In the 1940s, Dr. Edwards Deming introduced the world to the wonders of “statistical quality control”, bringing his work to post-World War II Japan in 1950. That time marked the beginning of that country’s rise to manufacturing stardom, which would hit a pinnacle in the 1980s. What became clear to the pioneers of this method for improving manufacturing quality was that measuring the output of a process enables you to improve that process. Armed with the data that enables process tracking or “control”, you can make changes to that process until it yields the desired output.
These quality management and control methods form the conceptual basis for today’s customer experience management and measurement methods. In order to be able to manage the customer experience, you must be able to measure the customer experience. Companies who are managing their customer experiences most effectively are growing their market share by outshining their competitors across the board.
How does one do this? From a big picture perspective, there is a process for customer experience management that is rooted in the clear understanding of 4 critical dimensions:
- What makes an excellent customer experience? This information needs to be defined and gathered from the customer for the attributes that dictate each customer experience:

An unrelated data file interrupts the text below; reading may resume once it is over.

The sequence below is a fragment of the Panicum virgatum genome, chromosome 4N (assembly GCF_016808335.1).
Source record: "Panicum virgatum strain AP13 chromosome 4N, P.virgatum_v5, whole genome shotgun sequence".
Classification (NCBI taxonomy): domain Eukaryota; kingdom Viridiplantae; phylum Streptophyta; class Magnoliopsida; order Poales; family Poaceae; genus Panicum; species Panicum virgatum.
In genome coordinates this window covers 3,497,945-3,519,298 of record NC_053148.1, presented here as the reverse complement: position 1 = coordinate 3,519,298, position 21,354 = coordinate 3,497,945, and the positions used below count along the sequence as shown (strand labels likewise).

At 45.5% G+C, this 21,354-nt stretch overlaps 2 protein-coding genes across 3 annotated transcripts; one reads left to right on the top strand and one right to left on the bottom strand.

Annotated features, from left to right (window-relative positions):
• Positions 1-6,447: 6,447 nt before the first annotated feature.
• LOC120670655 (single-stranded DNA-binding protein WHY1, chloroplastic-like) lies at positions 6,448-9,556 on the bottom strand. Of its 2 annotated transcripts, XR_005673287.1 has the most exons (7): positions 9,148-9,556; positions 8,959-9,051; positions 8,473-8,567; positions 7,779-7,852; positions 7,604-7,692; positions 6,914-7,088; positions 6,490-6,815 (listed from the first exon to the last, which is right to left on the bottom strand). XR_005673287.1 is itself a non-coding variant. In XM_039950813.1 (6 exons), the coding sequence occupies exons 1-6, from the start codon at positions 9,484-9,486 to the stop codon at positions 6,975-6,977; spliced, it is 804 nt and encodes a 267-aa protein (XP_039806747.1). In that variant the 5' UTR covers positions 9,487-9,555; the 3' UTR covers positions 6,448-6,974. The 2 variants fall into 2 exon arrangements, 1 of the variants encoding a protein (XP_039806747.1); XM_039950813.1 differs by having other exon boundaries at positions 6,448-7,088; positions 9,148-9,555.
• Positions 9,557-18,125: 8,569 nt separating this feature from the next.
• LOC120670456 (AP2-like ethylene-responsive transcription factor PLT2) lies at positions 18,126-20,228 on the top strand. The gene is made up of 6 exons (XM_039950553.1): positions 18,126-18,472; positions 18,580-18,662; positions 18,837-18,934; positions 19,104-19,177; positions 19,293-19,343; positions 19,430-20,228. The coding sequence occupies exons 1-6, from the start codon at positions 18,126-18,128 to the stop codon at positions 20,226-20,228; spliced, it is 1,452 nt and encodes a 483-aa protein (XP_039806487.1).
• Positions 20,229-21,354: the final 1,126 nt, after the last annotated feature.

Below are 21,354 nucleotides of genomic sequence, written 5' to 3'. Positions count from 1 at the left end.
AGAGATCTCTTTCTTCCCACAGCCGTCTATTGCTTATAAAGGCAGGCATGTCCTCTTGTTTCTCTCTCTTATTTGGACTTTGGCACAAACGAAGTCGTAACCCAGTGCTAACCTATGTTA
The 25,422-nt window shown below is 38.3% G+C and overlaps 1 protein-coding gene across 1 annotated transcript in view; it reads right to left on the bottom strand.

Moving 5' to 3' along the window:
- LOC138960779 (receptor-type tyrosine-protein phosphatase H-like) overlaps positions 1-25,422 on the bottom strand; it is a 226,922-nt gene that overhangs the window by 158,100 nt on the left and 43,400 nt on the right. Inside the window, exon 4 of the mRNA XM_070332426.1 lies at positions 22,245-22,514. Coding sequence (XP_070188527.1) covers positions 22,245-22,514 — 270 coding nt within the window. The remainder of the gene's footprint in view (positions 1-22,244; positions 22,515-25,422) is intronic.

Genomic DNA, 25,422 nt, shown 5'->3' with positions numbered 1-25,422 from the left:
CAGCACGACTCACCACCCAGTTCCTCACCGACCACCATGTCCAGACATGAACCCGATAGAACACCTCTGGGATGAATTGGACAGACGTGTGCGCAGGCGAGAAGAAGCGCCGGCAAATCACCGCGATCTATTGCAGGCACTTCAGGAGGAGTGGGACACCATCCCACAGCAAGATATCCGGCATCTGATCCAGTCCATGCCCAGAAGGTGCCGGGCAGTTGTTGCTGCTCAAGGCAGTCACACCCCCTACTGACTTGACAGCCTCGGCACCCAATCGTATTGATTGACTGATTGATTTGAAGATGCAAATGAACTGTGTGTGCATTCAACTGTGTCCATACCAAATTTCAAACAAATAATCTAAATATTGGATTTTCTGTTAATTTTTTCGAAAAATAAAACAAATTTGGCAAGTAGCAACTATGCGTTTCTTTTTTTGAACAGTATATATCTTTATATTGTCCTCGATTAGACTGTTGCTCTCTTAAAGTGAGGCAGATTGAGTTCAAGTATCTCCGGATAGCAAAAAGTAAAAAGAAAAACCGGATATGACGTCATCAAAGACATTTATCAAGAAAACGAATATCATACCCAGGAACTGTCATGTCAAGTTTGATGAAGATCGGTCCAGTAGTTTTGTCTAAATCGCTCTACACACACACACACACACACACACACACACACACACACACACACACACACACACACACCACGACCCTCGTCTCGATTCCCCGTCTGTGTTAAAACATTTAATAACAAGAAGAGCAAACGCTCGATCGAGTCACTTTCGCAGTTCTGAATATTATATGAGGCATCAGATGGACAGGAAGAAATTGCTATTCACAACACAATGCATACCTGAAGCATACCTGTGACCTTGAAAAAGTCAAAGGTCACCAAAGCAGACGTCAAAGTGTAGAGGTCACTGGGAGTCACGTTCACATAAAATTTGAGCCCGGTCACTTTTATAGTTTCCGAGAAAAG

- Product or service design
- Support systems design
- Brand communication design
- Employee culture design
- What defines performance for products, support systems, brand communications and employee culture? This information needs to be collected from the professionals who know these processes.
- What is the relationship between the customer experience rating (customer satisfaction) and the process performance? Or, how does the customer’s reported experience change as the process performance changes?
- What defines the next generation of customer experiences for products, support systems, brand communications and employee culture?
Customer experience management involves a clear understanding of the Voice of the Customer, the voice of a company’s internal teams who design and deliver the product, support systems, brand communications and employee culture, how they vary when compared to each other, and what should be done to elevate the performance of all processes.
Over the upcoming quarter, we will be exploring the marketing research methods that enable clarity for these dimensions. While the focus on customer experience measurement is a newer phenomenon, the elements of its measurement are not new. With some small modifications driven through experience and the addition of systems designed to gather performance metrics, these methods come together very well to form the basis of a solid customer experience measurement system.